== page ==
Some Sevier County businesses, schools, and residents spent Friday cleaning up the damage from Thursday's high winds. And for those also affected by the wildfires in November, it feels like they just can't catch a break.
When severe weather hits, Zoder's Inn and Suites in Gatlinburg was vulnerable. The wildfires left scorched trees weakened on the slope above the property.
“We wanted to get them removed, now the wind came, you can see what’s happened,” Matt Zoder, whose family has owned the Inn for 75 years, explained. He said this is just the latest challenge in a rough couple of months.
But Zoder said even though he fought his insurer, they wouldn't pay to remove the trees. When the winds came through this week, the trees came crashing down on guests cars and rooms.
After the wildfires they weren't able to reopen until April 5th. Now less than 30 days later, they're cleaning up the damage from Thursday's storms -- though they are still open.
"We're going to be back, be open," said Zoder. "We've got a lot of guests that love staying here and we're going to be there for them when they're ready to come back."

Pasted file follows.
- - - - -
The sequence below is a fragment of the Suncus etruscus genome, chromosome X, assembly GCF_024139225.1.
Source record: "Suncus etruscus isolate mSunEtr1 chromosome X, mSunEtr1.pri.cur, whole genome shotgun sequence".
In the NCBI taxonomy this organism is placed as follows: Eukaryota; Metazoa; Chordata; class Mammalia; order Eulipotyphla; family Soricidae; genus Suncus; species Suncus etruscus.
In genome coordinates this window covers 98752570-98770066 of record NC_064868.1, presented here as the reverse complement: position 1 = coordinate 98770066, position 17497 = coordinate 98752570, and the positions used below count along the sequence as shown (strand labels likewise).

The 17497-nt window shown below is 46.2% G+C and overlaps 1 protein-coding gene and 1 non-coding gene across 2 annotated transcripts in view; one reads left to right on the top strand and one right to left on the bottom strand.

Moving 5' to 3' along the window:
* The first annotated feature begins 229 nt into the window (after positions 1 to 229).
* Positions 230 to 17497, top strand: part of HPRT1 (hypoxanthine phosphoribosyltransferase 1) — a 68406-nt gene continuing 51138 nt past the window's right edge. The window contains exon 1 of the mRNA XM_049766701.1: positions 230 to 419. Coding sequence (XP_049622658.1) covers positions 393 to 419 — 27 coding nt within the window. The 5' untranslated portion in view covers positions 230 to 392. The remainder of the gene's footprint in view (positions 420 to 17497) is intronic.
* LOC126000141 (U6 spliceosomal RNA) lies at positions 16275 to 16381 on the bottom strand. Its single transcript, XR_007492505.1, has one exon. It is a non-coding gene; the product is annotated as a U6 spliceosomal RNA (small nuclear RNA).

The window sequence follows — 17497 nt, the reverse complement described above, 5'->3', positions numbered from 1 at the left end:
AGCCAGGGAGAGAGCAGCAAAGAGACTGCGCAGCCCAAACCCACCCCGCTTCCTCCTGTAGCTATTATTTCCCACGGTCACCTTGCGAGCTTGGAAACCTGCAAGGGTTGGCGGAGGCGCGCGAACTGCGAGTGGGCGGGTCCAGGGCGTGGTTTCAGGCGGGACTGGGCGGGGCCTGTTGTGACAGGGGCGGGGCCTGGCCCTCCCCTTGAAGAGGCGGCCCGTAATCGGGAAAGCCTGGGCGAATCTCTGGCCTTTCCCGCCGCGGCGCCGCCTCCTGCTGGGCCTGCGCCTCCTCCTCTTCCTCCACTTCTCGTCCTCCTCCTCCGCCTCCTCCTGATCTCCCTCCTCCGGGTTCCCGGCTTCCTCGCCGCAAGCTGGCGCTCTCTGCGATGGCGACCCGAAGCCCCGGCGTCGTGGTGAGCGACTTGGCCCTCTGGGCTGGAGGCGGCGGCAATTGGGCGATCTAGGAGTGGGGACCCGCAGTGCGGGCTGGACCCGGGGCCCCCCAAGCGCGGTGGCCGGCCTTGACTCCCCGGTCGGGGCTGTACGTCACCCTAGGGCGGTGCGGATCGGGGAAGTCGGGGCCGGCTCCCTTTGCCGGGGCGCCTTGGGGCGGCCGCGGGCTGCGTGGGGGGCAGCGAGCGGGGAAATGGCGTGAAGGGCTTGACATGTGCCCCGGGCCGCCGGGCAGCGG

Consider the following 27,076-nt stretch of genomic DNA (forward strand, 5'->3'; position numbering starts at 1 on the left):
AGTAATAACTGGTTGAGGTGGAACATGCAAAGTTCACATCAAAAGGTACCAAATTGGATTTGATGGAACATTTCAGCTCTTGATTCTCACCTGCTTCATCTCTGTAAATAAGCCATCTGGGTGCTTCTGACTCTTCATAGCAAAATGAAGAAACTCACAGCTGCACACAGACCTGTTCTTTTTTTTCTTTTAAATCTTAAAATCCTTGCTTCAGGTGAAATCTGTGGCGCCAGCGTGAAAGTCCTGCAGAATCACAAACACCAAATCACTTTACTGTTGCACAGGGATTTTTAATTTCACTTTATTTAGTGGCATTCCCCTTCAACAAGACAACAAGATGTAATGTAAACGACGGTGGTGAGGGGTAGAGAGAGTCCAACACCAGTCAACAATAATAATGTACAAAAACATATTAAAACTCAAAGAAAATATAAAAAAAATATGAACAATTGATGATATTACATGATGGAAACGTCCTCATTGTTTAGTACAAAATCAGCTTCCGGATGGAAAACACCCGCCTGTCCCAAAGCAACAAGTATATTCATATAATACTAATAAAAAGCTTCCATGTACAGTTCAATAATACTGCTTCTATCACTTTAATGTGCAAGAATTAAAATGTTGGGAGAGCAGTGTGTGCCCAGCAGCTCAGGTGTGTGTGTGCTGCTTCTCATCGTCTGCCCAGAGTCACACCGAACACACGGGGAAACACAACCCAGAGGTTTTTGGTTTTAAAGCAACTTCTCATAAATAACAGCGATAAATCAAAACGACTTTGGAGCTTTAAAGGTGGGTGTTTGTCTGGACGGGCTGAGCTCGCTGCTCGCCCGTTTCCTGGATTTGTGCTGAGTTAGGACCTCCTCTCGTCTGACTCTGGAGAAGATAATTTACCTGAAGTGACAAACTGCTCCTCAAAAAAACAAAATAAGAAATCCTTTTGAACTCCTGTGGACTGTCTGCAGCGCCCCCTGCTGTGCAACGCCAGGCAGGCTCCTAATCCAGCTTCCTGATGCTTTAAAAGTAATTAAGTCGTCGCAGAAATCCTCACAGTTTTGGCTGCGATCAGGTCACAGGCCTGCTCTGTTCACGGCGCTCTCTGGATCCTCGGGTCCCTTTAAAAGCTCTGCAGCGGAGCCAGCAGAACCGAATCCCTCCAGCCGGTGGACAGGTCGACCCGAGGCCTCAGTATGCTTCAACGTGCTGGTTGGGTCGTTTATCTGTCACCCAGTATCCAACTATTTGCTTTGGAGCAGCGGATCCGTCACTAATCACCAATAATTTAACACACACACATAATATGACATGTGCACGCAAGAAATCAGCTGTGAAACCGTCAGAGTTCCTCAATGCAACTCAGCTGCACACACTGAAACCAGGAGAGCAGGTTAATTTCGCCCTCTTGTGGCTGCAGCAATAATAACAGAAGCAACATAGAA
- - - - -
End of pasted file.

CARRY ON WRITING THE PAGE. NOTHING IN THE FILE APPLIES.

Meanwhile, several windows were blown out at Gatlinburg-Pittman High School and the wind tore the roof from the old gymnasium and theater. By Friday afternoon, repairs on the high school's roof was nearly complete.
Pi Beta Phi Elementary and Pittman Center also suffered minor damage and remained closed on Friday.
Sevier County Schools said the closures were more about travel conditions than actual building damage.
“We had trees and power lines on the road, so it didn’t appear that it would be safe to run our buses in the Gatlinburg area this morning, in addition we had large numbers of people without power into their homes, and so the decision was made by the superintendent in the best interest of the safety of the children,” Assistant Superintendent Debra Cline explained.
The district said its too early to estimate the costs of repairs and they plan to have all the buildings open for school on Monday.